Australia does not have this problem with occasional cold winters throwing them off:
Is Australia the Face of Climate Change to Come? Extreme weather Down Under may foreshadow events on a global scale. In early 2012 once-in-a-century floods submerged swaths of Great Britain and Ireland, causing some $1.52 billion in damages. Then in June record-high temperatures in Russia sparked wildfires that consumed 74 million acres of pristine Siberian taiga. Months after that, Hurricane Sandy pummeled seven countries, killing hundreds and running up an estimated $75 billion in damages. Just this week, a tornado of virtually unheard of size and ferocity tore through a small city in Oklahoma, leaving 24 people dead. Each of these one-off traumas was bad enough, wreaking havoc, but in Australia such events seem to be becoming commonplace. The Lucky Country has experienced a major spike in extreme weather in the past few years, with a string of devastating incidents just since January. That has people wondering if the island continent is somehow a perfect bellwether for the Earth's changing climate. So scientists are bearing down on the problem with intensity, investigating Australia's increasingly violent weather patterns and trying to figure out what they might portend for the rest of the world as our climate changes. (May 24, 2013) National Geographic [more on Climate Change in our area]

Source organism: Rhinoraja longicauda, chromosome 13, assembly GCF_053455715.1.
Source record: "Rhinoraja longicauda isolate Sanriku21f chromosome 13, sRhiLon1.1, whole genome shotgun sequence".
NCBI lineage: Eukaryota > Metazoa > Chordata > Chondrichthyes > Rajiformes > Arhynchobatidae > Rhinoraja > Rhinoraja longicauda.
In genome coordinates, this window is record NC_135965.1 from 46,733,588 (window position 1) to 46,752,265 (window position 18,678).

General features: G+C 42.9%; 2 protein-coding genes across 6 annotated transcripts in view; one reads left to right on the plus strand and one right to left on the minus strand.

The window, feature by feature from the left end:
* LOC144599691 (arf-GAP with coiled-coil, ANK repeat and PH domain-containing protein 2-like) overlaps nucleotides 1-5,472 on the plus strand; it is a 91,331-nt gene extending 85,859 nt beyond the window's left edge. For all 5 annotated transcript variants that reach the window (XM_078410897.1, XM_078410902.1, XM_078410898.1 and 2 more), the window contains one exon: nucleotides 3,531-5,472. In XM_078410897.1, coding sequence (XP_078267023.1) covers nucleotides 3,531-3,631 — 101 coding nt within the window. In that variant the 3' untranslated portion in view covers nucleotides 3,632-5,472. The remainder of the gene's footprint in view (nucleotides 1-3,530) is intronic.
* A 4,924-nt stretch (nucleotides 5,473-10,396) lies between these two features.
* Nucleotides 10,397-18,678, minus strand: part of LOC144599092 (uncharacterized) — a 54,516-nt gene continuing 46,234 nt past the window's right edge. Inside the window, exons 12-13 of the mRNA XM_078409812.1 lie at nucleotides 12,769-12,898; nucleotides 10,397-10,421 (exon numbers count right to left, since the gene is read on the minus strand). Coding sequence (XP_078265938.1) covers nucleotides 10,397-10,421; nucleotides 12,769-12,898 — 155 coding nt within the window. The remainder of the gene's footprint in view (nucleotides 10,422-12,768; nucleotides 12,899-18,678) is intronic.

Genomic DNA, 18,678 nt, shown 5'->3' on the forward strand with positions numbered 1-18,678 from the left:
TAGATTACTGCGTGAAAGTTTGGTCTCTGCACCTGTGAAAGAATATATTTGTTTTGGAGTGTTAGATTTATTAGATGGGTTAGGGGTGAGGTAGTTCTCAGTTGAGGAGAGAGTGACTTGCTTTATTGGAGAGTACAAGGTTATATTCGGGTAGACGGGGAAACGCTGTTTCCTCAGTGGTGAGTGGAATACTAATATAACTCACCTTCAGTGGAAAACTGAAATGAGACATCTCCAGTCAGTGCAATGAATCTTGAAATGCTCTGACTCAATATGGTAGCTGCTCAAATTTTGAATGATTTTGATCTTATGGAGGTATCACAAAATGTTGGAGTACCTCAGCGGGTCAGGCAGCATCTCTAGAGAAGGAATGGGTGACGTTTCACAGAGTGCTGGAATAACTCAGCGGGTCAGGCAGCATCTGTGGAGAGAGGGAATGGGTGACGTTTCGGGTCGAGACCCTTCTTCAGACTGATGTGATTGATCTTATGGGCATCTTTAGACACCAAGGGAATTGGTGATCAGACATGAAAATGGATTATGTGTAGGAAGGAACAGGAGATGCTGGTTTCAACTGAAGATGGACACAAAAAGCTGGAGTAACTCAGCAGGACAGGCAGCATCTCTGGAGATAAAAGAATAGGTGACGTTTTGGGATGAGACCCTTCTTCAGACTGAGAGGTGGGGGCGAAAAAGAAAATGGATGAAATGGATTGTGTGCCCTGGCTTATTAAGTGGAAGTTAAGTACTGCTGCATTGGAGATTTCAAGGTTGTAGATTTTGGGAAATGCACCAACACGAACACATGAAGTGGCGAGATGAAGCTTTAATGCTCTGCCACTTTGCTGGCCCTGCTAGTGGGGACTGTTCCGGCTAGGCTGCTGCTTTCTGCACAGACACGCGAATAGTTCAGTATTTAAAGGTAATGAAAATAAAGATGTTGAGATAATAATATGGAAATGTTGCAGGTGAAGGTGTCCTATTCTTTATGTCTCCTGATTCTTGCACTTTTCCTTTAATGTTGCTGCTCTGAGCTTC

Having said all that, some folks here in the Northeast may ask, “So, if we are only experiencing longer growing seasons, a slight increase in hurricanes, some hotter days in summer, and a little less snow in the winter, why worry?”
The worry is that when we do start worrying it will probably be too late to stop the worst effects of Climate Change. We have done almost nothing since Dr. Hansen warned Congress about Climate Change in 1988 to address this planetary crisis. If we wait a few more decades to act, the odds are that folks in the future--who will be more desperate for more jobs, more thirsty for water, and more hungry for food--will not have the ability to adapt to or mitigate Climate Change.